Providing a unique anthropological perspective on Jewish mysticism and magic, this book is a study of Jewish rites and rituals and how the analysis of early literature provides the roots for understanding religious practices. It includes analysis on the importance of sacrifice, amulets, and names, and their underlying cultural constructs and the persistence of their symbolic significance.
Providing an excellent overview of the latest thinking in Maimonides studies, this book uses a novel philosophical approach to examine whether Maimonides' Guide for the Perplexed contains a naturalistic doctrine of salvation after death. The author examines the apparent tensions and contradictions in the Guide and explains them in terms of a modern philosophical interpretation rather than as evidence of some esoteric meaning hidden in the text.
T. M. Rudavsky presents a new account of the development of Jewish philosophy from the tenth century to Spinoza in the seventeenth, viewed as part of an ongoing dialogue with medieval Christian and Islamic thought. Her aim is to provide a broad historical survey of major figures and schools within the medieval Jewish tradition, focusing on the tensions between Judaism and rational thought. This is reflected in particular philosophical controversies across a wide range of issues in metaphysics, language, cosmology, and philosophical theology. The book illuminates our understanding of medieval thought by offering a much richer view of the Jewish philosophical tradition, informed by the considerable recent research that has been done in this area.
Over the last few decades, vibrant debates regarding post-secularism have found inspiration and provocation in the works of Sigmund Freud. A new interest in the interconnection of psychoanalysis, religion and political theory has emerged, allowing Freud's illuminating examination of the religious and mystical practices in "Obsessive Neurosis and Religious Practices," and the exegesis of the origins of ethics in religion in Totem and Taboo, to gain currency in recent debates on modernity. In that context, the pivotal role of Freud's masterpiece, Moses and Monotheism, is widely recognized. Freud and Monotheism brings together fundamental new contributions to discourses on Freud and Moses, as well as new research at the intersections of theology, political theory, and history in Freud's psychoanalytic work. Highlighting the broad impact of Moses and Monotheism across the humanities, the contributors hail from such diverse disciplines as philosophy, comparative literature, cultural studies, German studies, Jewish studies and psychoanalysis. Jan Assmann and Richard Bernstein, whose books pioneered the earlier debate that initiated the Freud and Moses discourse, seize the opportunity to revisit and revise their groundbreaking work. Gabriele Schwab, Gilad Sharvit, Karen Feldman, and Yael Segalovitz engage with the idiosyncratic, eccentric and fertile nature of the book as a Sp tstil, and explore radical interpretations of Freud's literary practice, theory of religion and therapeutic practice. Ronald Hendel offers an alternative history for the Mosaic discourse within the biblical text, Catherine Malabou reconnects Freud's theory of psychic phylogenesis in Moses and Monotheism to new findings in modern biology and Willi Goetschel relocates Freud in the tradition of works on history that begins with Heine, while Joel Whitebook offers important criticisms of Freud's main argument about the advance in intellectuality that Freud attributes to Judaism.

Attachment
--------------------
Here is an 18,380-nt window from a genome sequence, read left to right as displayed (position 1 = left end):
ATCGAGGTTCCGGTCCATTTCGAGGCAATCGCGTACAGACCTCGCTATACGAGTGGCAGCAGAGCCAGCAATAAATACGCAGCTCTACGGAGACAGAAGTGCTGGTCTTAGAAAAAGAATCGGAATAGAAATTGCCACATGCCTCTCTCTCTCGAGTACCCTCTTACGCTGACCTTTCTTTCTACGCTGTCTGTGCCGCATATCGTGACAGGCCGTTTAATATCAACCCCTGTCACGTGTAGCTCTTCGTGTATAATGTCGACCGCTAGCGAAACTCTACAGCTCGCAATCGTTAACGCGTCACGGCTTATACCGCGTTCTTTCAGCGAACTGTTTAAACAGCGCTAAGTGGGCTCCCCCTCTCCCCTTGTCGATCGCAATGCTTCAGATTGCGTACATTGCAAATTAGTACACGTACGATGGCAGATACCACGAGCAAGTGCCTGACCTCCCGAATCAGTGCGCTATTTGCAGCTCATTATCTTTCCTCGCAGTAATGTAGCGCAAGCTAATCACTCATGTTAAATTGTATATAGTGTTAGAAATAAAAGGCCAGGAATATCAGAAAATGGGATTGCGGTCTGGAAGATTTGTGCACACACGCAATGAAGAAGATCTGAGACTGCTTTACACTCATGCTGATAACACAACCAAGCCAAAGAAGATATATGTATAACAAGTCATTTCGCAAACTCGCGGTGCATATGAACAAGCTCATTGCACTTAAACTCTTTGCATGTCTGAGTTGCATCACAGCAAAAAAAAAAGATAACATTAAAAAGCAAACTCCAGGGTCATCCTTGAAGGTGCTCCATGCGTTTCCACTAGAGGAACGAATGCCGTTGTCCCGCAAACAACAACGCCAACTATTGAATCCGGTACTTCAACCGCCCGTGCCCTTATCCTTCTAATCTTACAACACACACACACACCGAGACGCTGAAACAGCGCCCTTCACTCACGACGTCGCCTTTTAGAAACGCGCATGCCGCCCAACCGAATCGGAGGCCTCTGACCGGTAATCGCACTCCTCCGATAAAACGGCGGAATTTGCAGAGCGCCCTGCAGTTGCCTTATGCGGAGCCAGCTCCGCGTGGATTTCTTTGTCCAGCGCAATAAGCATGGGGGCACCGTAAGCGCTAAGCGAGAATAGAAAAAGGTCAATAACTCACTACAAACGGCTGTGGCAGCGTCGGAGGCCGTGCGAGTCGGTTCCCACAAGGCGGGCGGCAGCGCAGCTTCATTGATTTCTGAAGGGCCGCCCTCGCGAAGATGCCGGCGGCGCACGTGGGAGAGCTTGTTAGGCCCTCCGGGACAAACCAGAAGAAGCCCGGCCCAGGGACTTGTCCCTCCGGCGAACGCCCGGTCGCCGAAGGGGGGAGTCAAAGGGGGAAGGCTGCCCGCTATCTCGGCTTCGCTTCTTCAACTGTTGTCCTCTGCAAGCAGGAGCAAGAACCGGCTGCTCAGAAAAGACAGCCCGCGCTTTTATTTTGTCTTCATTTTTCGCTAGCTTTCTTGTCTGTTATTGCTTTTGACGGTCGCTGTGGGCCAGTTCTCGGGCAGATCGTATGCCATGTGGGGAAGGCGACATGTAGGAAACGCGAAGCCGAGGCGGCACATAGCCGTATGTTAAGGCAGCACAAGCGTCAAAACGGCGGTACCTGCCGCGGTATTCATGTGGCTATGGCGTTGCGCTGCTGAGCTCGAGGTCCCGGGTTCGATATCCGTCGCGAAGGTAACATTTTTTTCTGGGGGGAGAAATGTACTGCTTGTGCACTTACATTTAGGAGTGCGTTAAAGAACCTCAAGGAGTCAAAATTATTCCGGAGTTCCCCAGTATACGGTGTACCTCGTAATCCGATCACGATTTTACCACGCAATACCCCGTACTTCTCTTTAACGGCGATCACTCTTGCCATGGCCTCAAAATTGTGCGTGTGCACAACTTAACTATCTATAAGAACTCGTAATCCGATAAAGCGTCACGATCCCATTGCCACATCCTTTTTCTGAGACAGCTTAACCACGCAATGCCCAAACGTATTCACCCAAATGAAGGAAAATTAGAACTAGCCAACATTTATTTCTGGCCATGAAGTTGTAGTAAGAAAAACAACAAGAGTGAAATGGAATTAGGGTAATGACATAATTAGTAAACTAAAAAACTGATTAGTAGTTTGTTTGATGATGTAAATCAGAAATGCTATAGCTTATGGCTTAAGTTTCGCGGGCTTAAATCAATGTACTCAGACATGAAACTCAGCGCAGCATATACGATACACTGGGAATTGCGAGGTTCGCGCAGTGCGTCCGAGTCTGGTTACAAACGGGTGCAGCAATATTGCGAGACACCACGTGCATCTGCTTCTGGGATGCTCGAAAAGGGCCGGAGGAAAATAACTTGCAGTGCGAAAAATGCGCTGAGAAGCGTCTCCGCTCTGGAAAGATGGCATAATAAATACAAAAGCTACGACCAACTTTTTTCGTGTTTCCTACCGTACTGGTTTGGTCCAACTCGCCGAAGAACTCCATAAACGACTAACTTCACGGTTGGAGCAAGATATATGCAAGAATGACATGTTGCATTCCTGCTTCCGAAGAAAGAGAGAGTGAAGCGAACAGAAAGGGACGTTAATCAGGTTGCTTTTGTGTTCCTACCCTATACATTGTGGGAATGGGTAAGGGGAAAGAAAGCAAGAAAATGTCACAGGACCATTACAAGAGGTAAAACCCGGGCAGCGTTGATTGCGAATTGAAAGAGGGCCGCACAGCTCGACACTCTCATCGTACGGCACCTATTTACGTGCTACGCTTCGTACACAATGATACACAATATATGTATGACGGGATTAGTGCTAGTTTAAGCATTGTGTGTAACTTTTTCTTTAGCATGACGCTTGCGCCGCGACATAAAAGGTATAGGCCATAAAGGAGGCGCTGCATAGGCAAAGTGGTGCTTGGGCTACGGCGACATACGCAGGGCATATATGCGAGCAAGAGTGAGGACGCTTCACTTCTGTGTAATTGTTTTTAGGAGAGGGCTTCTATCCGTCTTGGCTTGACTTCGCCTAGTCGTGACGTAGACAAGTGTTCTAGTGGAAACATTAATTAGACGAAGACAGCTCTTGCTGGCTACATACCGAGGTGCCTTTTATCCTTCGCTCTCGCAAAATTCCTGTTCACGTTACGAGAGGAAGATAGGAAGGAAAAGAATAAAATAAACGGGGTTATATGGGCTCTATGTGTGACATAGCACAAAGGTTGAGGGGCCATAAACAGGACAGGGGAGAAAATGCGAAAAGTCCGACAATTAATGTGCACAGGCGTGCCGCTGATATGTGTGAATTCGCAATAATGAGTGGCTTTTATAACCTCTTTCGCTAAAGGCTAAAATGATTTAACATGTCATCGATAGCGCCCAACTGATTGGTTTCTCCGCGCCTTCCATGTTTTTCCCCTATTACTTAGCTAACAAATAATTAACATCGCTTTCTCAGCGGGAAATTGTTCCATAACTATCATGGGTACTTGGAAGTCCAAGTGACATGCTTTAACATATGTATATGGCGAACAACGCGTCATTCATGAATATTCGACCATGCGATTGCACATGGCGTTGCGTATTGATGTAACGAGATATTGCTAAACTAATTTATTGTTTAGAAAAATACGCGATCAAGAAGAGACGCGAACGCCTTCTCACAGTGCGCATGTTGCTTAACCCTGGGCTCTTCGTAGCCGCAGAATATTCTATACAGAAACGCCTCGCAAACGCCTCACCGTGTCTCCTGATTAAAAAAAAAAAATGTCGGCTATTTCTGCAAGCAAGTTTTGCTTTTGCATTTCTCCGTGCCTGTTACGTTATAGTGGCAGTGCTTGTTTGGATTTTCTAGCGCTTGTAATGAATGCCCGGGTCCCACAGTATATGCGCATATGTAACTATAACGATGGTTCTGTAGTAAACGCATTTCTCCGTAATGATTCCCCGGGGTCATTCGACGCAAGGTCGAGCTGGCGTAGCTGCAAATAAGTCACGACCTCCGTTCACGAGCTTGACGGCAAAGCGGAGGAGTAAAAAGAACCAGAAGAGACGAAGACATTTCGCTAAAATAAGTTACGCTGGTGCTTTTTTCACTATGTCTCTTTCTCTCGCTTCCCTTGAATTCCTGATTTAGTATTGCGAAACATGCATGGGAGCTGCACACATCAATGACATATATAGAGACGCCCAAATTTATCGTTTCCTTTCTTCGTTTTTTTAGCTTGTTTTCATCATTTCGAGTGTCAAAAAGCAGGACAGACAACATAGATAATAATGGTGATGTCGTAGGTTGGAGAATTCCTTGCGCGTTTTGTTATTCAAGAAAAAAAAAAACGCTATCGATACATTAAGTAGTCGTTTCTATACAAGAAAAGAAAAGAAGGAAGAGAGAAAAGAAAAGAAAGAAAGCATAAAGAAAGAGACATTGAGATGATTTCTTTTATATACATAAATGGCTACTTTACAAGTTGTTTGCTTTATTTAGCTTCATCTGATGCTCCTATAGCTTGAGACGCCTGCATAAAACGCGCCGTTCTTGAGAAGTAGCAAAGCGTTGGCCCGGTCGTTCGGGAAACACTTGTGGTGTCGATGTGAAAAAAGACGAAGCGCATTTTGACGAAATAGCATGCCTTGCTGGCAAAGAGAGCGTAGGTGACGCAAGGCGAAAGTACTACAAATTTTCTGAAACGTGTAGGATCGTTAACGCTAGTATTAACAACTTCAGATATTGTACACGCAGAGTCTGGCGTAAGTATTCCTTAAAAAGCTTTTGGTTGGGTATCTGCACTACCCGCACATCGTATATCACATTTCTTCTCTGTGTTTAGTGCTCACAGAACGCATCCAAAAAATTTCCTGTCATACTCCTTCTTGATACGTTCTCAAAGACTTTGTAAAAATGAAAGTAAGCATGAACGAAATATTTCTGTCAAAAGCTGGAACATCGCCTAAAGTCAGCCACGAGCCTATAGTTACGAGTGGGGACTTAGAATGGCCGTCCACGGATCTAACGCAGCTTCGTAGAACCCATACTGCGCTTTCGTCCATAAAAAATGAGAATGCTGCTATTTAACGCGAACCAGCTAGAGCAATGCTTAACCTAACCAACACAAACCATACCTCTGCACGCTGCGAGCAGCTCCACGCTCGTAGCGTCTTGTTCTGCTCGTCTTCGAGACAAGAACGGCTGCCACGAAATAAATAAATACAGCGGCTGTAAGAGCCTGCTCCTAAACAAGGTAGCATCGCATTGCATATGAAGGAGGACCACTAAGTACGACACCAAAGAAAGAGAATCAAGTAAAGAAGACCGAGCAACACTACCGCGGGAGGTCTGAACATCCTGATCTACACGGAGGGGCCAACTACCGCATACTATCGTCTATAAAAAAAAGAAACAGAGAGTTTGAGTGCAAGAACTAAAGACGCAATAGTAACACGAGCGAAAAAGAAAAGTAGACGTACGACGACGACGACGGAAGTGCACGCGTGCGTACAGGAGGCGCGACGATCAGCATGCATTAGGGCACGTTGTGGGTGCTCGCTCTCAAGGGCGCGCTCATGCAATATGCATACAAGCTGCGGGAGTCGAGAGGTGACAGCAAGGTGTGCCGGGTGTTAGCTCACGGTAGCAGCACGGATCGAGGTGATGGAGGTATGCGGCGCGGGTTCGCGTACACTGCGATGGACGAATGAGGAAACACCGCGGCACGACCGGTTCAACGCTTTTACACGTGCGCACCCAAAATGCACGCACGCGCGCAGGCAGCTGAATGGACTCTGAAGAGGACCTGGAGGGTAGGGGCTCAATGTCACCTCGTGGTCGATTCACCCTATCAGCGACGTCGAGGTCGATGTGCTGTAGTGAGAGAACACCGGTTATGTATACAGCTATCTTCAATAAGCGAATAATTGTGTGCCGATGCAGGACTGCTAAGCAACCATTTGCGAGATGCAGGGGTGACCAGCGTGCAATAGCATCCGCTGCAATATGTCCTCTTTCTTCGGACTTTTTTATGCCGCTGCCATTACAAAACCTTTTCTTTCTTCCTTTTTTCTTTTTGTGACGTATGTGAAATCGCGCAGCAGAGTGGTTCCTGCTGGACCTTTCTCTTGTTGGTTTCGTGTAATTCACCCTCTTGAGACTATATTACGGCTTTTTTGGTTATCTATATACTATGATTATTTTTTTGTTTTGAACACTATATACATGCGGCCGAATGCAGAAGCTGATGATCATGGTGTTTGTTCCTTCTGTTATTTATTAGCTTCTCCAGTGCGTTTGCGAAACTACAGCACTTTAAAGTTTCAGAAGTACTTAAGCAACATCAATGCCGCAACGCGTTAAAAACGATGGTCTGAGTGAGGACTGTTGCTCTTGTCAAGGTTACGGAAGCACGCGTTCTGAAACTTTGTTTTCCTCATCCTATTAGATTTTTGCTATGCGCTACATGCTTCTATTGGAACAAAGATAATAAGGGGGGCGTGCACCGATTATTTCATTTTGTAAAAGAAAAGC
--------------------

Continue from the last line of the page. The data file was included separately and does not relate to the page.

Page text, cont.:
The urban origins of American Judaism began with daily experiences
of Jews, their responses to opportunities for social and physical
mobility as well as constraints of discrimination and prejudice.
Deborah Dash Moore explores Jewish participation in American cities
and considers the implications of urban living for American Jews
across three centuries. Looking at synagogues, streets, and
snapshots, she contends that key features of American Judaism can
be understood as an imaginative product grounded in urban
Passover is a joyous festival celebrated yearly by Jewry around the world. From the telling of the story of Israel's redemption from Egyptian bondage, to the sumptuous banquet feast served, to the joyous songs that are sung, Jewish hearts are united as one.
This Haggadah has been put together for two purposes. For the Christian its purpose is to shed light on his roots and to help him better understand the Jewish Passover and the debt of love that is due the Jewish people. For the Jewish people it is offered in the hope that they might see their promised Passover Lamb, the Messiah of Israel, even Jesus, and the message of Him that is contained in modern Jewry's Passover seder.